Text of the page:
Unitarian Universalists Hold First International Women’s Convocation
HOUSTON - The first-ever international gathering of Unitarian Universalist women took place Feb. 26 through March 1, 2009 at the Hilton of the Americas in Houston, Texas, USA.
National Public Radio personality Margot Adler and Francis Moore Lappé, author of the popular book Diet for a Small Planet, participated as keynote speakers. Other speakers included: Jennifer Baumgardner and Amy Richards, Third Wave Feminists and authors of Manifesta; Rev. Dr. Rebecca Parker, theologian; Carolyn McDade, songwriter; Gini Courter, Moderator of the Unitarian Universalist Association; Dr. Caren Grown, Professor at American University; emma’s revolution, award-winning peace activist musicians; Rev. Meg Riley, Director, UUA Advocacy and Witness; Rev. Dr. Laurel Hallman, First UU Church of Dallas and Candidate for President of the UUA; Rev. Dr. Ann Peart, Unitarian College, Manchester, England; Rev. Rosemary Bray McNatt, Fourth Universalist Church, New York, NY; Dr. Kalpana Kannabiran, sociologist, NALSAR University of Law, Hyderabad, India; Dr. Diana Strassmann, Rice University, editor International Journal of Feminist Economics; Rebecca Adamson, CEO of First Peoples Worldwide; and Dr. Sharon Welch, Provost, Meadville Lombard Theological School, Chicago. (Pictured are Convo organizers Barbara Beach and Laura Nagel.)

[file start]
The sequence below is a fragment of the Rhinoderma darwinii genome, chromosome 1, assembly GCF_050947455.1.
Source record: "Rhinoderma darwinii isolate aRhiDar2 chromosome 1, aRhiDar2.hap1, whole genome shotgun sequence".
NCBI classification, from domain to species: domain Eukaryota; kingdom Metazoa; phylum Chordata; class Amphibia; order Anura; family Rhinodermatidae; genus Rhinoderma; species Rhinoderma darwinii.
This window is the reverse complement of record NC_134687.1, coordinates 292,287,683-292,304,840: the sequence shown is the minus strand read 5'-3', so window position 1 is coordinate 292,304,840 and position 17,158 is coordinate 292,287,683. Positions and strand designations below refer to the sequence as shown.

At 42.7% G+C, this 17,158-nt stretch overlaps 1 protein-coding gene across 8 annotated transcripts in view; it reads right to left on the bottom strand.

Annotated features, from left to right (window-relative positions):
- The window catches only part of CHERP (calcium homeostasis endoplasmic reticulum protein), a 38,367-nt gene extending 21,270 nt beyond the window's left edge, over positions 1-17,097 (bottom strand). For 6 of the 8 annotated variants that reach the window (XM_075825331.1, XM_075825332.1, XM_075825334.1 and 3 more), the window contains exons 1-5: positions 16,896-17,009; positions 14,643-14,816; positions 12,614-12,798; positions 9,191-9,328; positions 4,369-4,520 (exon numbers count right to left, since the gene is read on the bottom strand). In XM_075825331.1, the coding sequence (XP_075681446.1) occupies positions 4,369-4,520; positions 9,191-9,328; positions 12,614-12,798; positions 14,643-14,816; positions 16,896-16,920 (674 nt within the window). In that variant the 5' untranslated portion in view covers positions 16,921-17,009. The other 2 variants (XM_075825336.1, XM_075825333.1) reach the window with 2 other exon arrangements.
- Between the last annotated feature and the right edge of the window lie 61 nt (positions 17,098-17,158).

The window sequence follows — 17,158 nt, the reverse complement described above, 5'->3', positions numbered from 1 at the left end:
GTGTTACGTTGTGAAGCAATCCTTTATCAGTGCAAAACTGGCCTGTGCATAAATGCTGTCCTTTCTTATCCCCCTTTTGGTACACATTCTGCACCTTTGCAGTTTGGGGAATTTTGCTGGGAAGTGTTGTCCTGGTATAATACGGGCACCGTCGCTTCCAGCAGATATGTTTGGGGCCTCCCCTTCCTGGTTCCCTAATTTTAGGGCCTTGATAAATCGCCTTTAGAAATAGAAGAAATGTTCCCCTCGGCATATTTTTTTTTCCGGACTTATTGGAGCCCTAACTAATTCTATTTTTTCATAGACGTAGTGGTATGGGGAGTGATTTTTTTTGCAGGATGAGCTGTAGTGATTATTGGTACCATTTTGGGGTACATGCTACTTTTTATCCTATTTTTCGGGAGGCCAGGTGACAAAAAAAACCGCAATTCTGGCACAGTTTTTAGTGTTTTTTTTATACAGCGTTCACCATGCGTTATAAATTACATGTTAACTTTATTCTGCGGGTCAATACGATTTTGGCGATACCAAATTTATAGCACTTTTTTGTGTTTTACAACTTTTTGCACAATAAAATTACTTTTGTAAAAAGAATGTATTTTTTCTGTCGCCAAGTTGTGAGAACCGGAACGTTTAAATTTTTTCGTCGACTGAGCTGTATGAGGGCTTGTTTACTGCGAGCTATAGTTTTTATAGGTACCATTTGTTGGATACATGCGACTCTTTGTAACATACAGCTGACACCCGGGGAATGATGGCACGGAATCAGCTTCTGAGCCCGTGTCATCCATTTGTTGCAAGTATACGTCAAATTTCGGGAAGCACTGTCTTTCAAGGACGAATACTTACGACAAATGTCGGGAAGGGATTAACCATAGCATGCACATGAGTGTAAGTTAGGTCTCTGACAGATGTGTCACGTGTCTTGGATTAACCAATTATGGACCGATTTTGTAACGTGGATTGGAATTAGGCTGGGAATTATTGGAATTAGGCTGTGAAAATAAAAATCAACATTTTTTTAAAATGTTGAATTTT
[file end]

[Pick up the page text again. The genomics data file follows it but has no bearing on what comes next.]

600 women from 17 countries and 38 states attended. They gained knowledge and friendships across the great social divides of our time -- geographic, socio-economic, age, gender, race, expertise etc.
The unique “Global Sisters Groups” participatory conversations were a highlight of the Convocation. Through this process, attendees actually modeled the key principles of participation and self-determination.
The Convocation’s three most important issues facing women worldwide are: Education; health care, including reproductive rights and justice; and preventing violence against women and children. Two key concepts, empowering women in decision-making, and reducing poverty were viewed as overriding and are to be considered important priorities when putting theory into practice in each of the three focus areas. This experience and appropriate follow up from the ICUUW and other organizations will result in expanded initiatives which improve women’s lives in local communities around the globe.
Gizi Nagy from Transylvania (Romania) wrote: “…The Convocation has started something revolutionary in the history of Unitarians and Universalists…The Convocation planners were courageous enough to start, and I am sure we the participants will have courage enough to continue the construction of this bridge for our faith and for the security for our children toward a better and more peaceful world.”